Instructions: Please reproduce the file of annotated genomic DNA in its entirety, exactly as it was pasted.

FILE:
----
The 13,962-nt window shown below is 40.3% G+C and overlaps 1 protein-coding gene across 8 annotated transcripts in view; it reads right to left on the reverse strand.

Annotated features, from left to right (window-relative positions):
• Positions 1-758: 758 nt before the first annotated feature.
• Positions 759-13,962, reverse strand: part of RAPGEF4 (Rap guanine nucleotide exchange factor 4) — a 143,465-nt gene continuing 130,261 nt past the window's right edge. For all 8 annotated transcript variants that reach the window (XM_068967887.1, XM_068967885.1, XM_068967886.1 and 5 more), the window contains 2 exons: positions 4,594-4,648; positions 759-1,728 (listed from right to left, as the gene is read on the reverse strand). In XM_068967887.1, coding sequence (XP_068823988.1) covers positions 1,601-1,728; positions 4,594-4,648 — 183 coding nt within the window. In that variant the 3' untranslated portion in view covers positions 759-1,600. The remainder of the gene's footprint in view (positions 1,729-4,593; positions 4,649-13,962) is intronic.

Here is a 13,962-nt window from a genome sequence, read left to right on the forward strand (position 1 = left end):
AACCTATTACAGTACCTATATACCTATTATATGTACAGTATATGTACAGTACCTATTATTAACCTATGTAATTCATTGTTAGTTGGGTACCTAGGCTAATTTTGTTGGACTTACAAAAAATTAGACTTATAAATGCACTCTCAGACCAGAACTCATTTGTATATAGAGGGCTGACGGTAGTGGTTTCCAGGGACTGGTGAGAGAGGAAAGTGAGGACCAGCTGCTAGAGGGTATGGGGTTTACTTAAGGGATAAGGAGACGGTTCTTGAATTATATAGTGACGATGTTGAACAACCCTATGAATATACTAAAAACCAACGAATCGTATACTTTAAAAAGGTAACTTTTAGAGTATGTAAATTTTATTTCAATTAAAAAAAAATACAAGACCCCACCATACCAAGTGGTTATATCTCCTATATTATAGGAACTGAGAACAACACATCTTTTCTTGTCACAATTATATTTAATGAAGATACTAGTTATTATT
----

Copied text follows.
The 13,962-nt window shown below is 40.3% G+C and overlaps 1 protein-coding gene across 8 annotated transcripts in view; it reads right to left on the reverse strand.

Annotated features, from left to right (window-relative positions):
• Positions 1-758: 758 nt before the first annotated feature.
• Positions 759-13,962, reverse strand: part of RAPGEF4 (Rap guanine nucleotide exchange factor 4) — a 143,465-nt gene continuing 130,261 nt past the window's right edge. For all 8 annotated transcript variants that reach the window (XM_068967887.1, XM_068967885.1, XM_068967886.1 and 5 more), the window contains 2 exons: positions 4,594-4,648; positions 759-1,728 (listed from right to left, as the gene is read on the reverse strand). In XM_068967887.1, coding sequence (XP_068823988.1) covers positions 1,601-1,728; positions 4,594-4,648 — 183 coding nt within the window. In that variant the 3' untranslated portion in view covers positions 759-1,600. The remainder of the gene's footprint in view (positions 1,729-4,593; positions 4,649-13,962) is intronic.

Here is a 13,962-nt window from a genome sequence, read left to right on the forward strand (position 1 = left end):
AACCTATTACAGTACCTATATACCTATTATATGTACAGTATATGTACAGTACCTATTATTAACCTATGTAATTCATTGTTAGTTGGGTACCTAGGCTAATTTTGTTGGACTTACAAAAAATTAGACTTATAAATGCACTCTCAGACCAGAACTCATTTGTATATAGAGGGCTGACGGTAGTGGTTTCCAGGGACTGGTGAGAGAGGAAAGTGAGGACCAGCTGCTAGAGGGTATGGGGTTTACTTAAGGGATAAGGAGACGGTTCTTGAATTATATAGTGACGATGTTGAACAACCCTATGAATATACTAAAAACCAACGAATCGTATACTTTAAAAAGGTAACTTTTAGAGTATGTAAATTTTATTTCAATTAAAAAAAAATACAAGACCCCACCATACCAAGTGGTTATATCTCCTATATTATAGGAACTGAGAACAACACATCTTTTCTTGTCACAATTATATTTAATGAAGATACTAGTTATTATT